What I’m Reading
It’s been awhile since I’ve talked books. Here are a few more reviews of some (lucky) books that made it out of the TBR Pile* and onto my nightstand.
*Definition of TBR (To Be Read) Pile: an ever-growing stack of books that an avid reader is “definitely going to read some day.” Usually the pile gets bigger, not smaller.
Chocolate Chip Cookie Murder by Joanne Fluke
Adult Fiction, Mystery
So get this: there is an entire series of books that combines baking and good ol’ fashioned who-done-it murder mysteries. I was floored too when I first heard of this series by Joanne Fluke. It’s about a baker/coffee shop owner named Hannah who solves mysteries. And to make it sweeter, each book also contains recipes of the desserts mentioned in the book! I was so excited and so sure that this would be a winner, that I made #1 in the series, Chocolate Chip Cookie Murder my first read of 2022.
Too good to be true?
Yes, it was.
I really really really wanted to like this book. C’mon, a coffee/bake shop owner really could make a good sleuth. They hear everything! But no, this is not how this novel unfolded. Hannah’s job is not much more than a biography note and an excuse to always be bribing people with cookies, as she strikes out to solve a crime at the behest of her cop brother-in-law, who is desperate for her help so he can close a big case and make detective. (I’m sorry, what?)
I’m more than willing to suspend a little reality for fiction’s sake, but this was already a hard sell for me. Then it got worse:
- Hannah’s mother is constantly setting her up with men and shaming her for being unmarried.
- Meanwhile, Hannah’s sister is described as being a “hobby mother” for having a job and sending her daughter to preschool.
- Women in college are stereotyped as either being so dumb that they flunk out, or only there to earn an “Mrs. Degree.”
- The outdated words “Indian” and “retarded” are used.
- A woman admits to being physically abused by her husband, and nothing is done about it because he’s “in therapy” and only hits her occasionally now.
- There is a scene where Hannah uncovers evidence of multiple sexual assaults, only to decide all on her own that it would be too embarrassing for the victims to dredge it up, so she destroys the evidence.
I remember actually flipping to the front of the book mid-read to check the copyright date. I was expecting 1950’s not 2000! I can’t even give this book the “product of its time” defense. Apparently this series is very popular and has even been adapted into movies for Hallmark, but it would take a lot of convincing to get me to give it a second chance after the first book left such a poor taste in my mouth. (Pun fully intended.)
A Brief History of Stigma by Ashley L. Peterson
Adult Non-Fiction, Textbook/Academic Paper
I discovered this book through blogging. Author Ashley L. Peterson is a blogger herself and writes about mental health at her blog: Mental Health at Home. She found my blog because of its tags and followed me. Then I followed her. And here we are.
To say that she knows her stuff is an understatement. Ashley is a pharmacist, turned mental health nurse, turned mental health patient, after experiencing a severe depressive episode. She writes extensively about mental health on her blog and in her books, and can give perspective on medication and treatment from both the medical community’s point of view and a patient’s point of view.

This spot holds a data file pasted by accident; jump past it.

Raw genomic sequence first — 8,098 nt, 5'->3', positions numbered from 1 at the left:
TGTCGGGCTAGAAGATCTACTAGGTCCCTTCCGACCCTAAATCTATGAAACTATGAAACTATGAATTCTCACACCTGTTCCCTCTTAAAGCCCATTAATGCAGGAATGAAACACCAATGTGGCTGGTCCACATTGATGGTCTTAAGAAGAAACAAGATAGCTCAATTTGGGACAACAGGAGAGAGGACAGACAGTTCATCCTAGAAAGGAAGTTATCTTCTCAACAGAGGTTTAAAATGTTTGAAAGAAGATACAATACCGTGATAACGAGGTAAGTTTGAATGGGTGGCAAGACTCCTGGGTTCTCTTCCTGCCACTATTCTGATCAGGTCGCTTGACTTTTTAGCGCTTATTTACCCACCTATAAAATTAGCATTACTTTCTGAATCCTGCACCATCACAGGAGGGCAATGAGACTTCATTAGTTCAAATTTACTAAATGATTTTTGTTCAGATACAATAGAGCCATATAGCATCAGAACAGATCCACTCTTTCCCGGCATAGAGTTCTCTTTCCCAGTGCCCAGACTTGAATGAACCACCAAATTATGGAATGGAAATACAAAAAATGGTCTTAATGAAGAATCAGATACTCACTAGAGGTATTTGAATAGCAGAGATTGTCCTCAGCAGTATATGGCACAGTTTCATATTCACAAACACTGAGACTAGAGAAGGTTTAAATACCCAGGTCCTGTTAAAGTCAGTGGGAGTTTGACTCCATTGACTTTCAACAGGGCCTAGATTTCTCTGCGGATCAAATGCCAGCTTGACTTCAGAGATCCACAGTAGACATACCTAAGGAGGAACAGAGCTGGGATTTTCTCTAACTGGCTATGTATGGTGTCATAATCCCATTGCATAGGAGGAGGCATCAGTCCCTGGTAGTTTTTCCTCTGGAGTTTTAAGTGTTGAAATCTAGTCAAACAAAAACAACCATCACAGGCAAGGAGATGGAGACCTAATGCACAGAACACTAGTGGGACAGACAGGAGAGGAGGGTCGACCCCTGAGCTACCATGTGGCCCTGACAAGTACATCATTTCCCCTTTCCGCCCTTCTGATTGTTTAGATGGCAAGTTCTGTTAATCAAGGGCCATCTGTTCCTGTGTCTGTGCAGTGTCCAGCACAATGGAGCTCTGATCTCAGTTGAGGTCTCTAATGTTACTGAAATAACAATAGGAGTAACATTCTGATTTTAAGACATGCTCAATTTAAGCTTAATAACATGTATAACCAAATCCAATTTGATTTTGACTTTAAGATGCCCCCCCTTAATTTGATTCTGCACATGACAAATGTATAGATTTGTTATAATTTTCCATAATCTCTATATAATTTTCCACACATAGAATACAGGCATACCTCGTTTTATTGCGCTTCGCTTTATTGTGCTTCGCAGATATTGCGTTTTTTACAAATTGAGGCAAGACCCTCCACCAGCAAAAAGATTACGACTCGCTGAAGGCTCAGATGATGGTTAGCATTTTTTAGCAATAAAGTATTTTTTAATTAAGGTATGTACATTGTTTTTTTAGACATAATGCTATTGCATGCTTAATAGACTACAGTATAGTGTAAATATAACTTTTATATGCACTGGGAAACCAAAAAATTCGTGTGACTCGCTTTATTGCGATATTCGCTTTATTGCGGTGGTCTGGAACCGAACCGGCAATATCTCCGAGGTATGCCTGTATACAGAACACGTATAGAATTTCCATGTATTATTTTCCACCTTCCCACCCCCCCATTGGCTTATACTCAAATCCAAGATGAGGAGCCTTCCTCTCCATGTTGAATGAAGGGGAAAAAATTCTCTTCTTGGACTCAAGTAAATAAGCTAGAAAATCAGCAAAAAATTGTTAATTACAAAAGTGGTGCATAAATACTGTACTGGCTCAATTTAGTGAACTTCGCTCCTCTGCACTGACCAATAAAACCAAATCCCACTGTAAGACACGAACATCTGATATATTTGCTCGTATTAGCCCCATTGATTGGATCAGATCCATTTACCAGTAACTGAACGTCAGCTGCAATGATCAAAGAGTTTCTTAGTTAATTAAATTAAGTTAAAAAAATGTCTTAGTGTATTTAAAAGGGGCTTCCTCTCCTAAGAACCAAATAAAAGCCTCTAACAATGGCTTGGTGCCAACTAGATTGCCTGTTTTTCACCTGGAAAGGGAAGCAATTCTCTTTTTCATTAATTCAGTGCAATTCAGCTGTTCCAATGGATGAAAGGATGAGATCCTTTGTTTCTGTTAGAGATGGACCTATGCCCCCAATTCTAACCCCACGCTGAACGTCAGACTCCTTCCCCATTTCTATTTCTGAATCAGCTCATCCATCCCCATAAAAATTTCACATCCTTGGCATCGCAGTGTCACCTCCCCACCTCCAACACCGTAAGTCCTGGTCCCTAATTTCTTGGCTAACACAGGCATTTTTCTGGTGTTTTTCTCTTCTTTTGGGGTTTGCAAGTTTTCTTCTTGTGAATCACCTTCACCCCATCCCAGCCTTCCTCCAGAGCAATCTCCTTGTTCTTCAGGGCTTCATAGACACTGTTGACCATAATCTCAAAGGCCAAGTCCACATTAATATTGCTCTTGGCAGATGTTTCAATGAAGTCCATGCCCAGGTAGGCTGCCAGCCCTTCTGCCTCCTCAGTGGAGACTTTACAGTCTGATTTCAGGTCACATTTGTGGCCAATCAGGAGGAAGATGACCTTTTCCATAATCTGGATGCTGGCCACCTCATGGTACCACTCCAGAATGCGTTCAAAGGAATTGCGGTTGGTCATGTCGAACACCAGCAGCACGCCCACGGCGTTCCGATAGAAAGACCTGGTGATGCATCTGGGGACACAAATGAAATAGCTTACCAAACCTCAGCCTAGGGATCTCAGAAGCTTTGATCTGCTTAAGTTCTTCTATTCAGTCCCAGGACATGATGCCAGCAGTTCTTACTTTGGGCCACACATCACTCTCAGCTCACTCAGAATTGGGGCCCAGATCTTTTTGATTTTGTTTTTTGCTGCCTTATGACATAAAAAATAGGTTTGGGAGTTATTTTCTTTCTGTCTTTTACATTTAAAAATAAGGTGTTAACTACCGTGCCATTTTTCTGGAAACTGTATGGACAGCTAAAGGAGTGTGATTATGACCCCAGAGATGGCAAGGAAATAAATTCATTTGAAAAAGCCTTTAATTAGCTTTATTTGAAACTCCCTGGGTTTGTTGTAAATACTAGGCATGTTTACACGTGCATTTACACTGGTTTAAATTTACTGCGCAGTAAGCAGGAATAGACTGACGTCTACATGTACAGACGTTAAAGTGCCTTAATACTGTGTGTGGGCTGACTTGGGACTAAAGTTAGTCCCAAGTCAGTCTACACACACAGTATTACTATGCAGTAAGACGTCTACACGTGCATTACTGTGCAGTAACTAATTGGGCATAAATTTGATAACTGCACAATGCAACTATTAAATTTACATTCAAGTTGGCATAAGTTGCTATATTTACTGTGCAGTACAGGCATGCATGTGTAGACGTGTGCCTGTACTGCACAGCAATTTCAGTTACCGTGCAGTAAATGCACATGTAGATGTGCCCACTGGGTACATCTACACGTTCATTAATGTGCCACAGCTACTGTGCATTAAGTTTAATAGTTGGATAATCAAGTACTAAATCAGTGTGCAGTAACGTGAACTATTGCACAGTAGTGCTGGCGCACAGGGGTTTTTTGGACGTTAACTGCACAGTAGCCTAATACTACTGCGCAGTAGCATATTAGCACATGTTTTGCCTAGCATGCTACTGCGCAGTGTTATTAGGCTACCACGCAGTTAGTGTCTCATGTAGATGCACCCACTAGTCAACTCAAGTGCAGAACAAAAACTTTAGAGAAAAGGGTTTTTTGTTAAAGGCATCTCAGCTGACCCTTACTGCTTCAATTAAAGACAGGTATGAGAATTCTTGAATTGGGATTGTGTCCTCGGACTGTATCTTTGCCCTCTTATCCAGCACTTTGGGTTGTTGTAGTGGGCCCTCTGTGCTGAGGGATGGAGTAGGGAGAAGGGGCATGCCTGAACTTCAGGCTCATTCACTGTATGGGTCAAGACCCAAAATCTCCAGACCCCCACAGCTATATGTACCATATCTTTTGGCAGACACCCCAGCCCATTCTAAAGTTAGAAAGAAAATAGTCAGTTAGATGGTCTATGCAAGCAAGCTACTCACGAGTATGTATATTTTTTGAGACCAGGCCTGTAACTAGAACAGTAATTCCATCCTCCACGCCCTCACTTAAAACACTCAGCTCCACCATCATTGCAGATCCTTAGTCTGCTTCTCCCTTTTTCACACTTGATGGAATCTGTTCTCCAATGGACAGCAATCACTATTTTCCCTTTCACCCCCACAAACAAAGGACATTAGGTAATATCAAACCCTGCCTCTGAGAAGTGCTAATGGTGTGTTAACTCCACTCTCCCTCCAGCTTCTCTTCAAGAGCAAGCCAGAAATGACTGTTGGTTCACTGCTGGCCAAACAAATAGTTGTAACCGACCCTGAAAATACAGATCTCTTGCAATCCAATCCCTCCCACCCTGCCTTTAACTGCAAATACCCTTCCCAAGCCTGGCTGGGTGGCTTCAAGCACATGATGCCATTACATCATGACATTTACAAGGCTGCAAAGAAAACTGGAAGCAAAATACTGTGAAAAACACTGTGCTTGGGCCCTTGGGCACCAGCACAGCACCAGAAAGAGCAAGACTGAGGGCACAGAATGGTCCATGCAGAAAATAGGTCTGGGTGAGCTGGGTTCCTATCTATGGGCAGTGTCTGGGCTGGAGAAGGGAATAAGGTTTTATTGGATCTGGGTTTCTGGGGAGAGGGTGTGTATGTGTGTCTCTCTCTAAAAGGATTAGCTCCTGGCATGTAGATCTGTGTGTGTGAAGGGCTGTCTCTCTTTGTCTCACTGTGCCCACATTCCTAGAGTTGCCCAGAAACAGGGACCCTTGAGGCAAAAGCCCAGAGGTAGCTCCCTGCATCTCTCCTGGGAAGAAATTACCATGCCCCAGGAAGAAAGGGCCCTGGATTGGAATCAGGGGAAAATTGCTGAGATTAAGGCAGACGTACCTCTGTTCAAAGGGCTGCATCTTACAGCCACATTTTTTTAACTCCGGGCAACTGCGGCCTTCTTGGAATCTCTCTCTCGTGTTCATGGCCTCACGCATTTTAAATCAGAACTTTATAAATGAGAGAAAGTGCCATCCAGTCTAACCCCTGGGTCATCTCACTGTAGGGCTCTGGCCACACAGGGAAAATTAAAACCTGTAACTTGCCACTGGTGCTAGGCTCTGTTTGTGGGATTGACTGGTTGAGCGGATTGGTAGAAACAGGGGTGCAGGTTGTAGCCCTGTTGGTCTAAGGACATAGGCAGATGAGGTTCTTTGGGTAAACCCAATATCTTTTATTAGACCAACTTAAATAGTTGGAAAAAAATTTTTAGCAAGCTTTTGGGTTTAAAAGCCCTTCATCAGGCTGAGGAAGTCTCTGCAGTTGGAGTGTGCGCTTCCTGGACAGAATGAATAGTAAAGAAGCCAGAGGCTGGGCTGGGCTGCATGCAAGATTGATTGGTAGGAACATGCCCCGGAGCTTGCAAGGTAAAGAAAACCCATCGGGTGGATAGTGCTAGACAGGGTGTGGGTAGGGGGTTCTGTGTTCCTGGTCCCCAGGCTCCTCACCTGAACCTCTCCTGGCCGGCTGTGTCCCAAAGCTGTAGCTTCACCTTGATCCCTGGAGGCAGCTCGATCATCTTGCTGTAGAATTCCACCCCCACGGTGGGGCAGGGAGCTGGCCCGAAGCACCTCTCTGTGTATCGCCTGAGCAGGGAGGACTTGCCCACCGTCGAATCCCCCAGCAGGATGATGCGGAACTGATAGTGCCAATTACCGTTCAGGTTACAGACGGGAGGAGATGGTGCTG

A Brief History of Stigma is her latest book. She looks at stigma against mental health disorders and those who experience them throughout history, the ways that modern mental health campaigns have tried to combat stigma, and evaluates what seems to be working and what isn’t.
As someone who battles Depression and Anxiety daily, it was both a disturbing and a hopeful read. It’s not pleasant reading about what people just like me went through only one or two generations ago, but it certainly causes me to be very thankful!
As a note to potential readers, I will warn you that this is a very academic book. It’s written like a textbook. It’s a good read, but it’s not the kind of thing you pack on vacation. You’ll want to approach it with a research mindset and take it in small bites.
My Life With Karma by Travis Sackett
Adult Non-Fiction, Memoir
Of all the undergraduate courses I took as a Criminal Justice major, not even one offered any clarity on how to survive serving time as a former officer.
And so Travis Sackett, former law enforcement officer and security detail to the governor, found himself serving jail time after injuries took him down a path of prescription drug addiction.
I discovered this book in a Facebook group called “The Book Hangout Spot.” Basically it’s a bunch of book nerds reviewing books, promoting books, sharing reading memes, and drooling jealously over photos of each other’s bookshelves. It came highly recommended, and at only $1.25 for the Kindle Edition, I really had nothing to lose. It is easily the best $1.25 I have spent.
This memoir is a very vulnerable account of childhood abuse, addiction, mental illness, and the roles that law enforcement and mental health professionals play in it. It truly helps one understand how a person can get caught in a cycle of repeat brushes with the law as their past keeps restricting their future options for living a clean, financially stable life, and their root mental health issues go untreated or misdiagnosed. It’s a read that should cause us all to have a little more compassion for others.
The title My Life with Karma references “Karma,” Sackett’s rescue dog who ended up rescuing him by being a motivation and a calming presence through detoxing and the long road ahead.
I’d recommend this one to just about anybody.
Check out What I’m Reading for more book reviews.
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